Every year, many local and international celebrities book rooms at the luxury boutique hotels in Fernando de Noronha, planning their VIP New Year’s eve months in advance. But there are always places available for those last minute travelers.
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Fernando de Noronha has wonderful and remote beaches to explore including Baia do Sancho, considered by many one of the most beautiful beaches in the world; Baia dos Porcos, formed by pools that are home to an enormous diversity of colorful fish; and Baia dos Golfinhos, where people can approach friendly mammals.
The culinary experience on the island incorporates fresh seafood caught from its crystal-clear waters. Lobsters, octopus, fish and even sharks are infused with Pernambuco’s spices and served with tropical fruits and cassava. One of the specialties of Noronha is fish wrapped in banana leaves and “cartola,” a traditional northeastern dessert made with banana, and “queijo coalho,” a brazilian cheese.
Party-Loving Brazilians: Florianopolis
Florianopolis is the perfect option for those looking for a different type of party-loving Brazilians. Floripa, as locals call the city has more than 42 stunning beaches lining its coasts, along with mountains covered by Atlantic Rainforest and beautiful lagoons. The island is the perfect destination for those seeking sun and sand, outdoor activities and parties.
Located in the south of Brazil, Florianopolis’s Azorean heritage —made up immigrants who settled in the region 250 years ago — can still be seen in the fishing vessels, lace-work, folklore, cuisine and architecture. This tradition takes on more visible traits in villages like Santo Antonio de Lisboa and Ribeirao da Ilha. To the north, the beaches have calm waters and good tourist facilities. To the east, you have many beaches ideal for radical sports. To the south beaches such as Armação and Pânano do Sul provide tranquility with a backdrop of colorful boats and fishing nets.
Things to do in Florianopolis include boat tours of Ilha do Campeche, an island with archeological sites and prehistoric rock inscriptions, as well as an ecological sanctuary with beautiful, crystalline beaches. You can hop on a boat for Ilha do Campeche at Armação beach and spend a day on the island, with activities including diving and guided walks to archeological sites.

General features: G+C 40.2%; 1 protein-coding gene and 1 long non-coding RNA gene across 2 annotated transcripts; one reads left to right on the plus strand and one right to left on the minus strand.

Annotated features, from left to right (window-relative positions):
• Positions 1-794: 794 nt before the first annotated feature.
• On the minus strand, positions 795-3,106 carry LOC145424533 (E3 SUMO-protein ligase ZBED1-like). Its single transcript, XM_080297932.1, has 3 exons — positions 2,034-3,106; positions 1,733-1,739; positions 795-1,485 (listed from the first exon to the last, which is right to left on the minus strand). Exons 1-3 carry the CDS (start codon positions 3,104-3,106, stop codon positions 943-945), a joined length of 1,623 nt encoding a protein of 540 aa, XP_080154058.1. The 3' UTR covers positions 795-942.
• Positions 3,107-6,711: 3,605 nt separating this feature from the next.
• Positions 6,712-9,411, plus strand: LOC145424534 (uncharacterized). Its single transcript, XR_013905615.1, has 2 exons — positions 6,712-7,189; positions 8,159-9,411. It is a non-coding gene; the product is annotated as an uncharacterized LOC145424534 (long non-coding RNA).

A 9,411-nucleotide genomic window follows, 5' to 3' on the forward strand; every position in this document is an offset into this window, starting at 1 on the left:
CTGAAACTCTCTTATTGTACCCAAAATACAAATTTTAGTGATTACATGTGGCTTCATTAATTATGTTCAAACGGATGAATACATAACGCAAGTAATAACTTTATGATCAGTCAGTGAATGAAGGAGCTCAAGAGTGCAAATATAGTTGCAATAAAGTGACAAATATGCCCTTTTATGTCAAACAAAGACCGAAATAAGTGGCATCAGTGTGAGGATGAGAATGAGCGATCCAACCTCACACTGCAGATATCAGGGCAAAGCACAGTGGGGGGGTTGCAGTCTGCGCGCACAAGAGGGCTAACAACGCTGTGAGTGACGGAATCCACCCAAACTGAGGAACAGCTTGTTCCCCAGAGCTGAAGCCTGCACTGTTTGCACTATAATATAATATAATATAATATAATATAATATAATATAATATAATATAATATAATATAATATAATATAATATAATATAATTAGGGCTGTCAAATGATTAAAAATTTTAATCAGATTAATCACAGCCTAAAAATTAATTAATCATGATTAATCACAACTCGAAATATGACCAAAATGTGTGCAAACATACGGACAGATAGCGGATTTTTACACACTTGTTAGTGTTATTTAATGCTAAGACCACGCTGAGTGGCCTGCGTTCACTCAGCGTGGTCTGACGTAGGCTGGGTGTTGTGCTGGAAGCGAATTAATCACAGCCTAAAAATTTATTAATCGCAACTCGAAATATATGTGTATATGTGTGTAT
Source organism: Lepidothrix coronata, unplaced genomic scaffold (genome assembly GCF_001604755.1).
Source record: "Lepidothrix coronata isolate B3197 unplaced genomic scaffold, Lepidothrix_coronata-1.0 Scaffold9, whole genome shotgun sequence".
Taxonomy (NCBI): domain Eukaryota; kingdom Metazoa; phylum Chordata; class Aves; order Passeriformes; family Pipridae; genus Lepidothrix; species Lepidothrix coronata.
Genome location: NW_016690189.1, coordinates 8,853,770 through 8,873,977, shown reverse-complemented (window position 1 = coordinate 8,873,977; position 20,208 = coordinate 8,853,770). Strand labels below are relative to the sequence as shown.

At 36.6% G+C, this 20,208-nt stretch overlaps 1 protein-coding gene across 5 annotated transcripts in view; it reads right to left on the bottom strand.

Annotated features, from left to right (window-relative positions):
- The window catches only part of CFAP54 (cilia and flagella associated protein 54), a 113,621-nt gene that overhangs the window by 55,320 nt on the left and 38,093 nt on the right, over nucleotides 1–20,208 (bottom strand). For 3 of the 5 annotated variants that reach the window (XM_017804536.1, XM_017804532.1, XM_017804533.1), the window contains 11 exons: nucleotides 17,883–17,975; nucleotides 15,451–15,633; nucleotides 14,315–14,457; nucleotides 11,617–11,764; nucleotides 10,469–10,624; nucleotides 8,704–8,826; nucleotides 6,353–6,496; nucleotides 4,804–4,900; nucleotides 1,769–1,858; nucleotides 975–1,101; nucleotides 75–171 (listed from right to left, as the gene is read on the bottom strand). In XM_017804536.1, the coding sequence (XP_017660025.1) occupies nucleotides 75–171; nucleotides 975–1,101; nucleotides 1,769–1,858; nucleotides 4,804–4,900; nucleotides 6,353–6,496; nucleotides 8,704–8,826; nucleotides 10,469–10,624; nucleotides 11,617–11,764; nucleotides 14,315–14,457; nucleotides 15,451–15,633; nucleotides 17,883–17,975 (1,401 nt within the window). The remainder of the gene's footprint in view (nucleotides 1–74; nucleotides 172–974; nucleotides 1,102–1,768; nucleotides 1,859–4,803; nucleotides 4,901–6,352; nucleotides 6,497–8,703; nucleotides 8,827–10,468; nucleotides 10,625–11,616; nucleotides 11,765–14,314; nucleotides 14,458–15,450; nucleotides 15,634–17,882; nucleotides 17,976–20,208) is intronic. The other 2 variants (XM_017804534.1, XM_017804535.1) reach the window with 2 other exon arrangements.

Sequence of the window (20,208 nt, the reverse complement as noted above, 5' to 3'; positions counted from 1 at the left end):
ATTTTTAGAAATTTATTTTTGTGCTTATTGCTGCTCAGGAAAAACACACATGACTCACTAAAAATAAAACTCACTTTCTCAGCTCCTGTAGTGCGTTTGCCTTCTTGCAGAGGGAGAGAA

Praia Mole and Joaquina, with its young people and surf vibe, is considered one of the best spots in Florianopolis for those looking to meet people and have a good time. In the north of the island you can find Praia Brava, a surfers’ hangout spot, and Jurere International, with its charming bars and restaurants. In the south of the island are fishing villages with peaceful and quiet beaches and wonderful restaurants, like those in the Pantano do Sul and Ribeirao da Ilha beaches.
You’ll also want to sample the tasty seafood in Florianopolis; the local oysters are considered some of the best in the world.
Escape Everything: São Miguel dos Milagres
Tired of parties and fireworks? Make your way to one of Brazil’s more remote places: São Miguel dos Milagres is a fishing village divided by one main street, with a handful of wonderful beaches by emerald-colored sea. The city is famous for its rich gastronomy and fresh seafood. One of the main attractions in São Miguel dos Milagres is to navigate in jangadas — sailboats that take visitors to tide pools for snorkeling in the pristine waters of the reefs, along the beaches of San Miguel and Toque. Another interesting attraction is dolphin watching and visiting the Sanctuary of Manatee, located along the Tatuamunha river.
Close to São Miguel is Praia do Patacho, one of the most beautiful beaches in Brazil, where hundreds of coconut trees frame a wide strip of sand in a sea of green hues. It’s an ideal place for romantic getaways and honeymoons.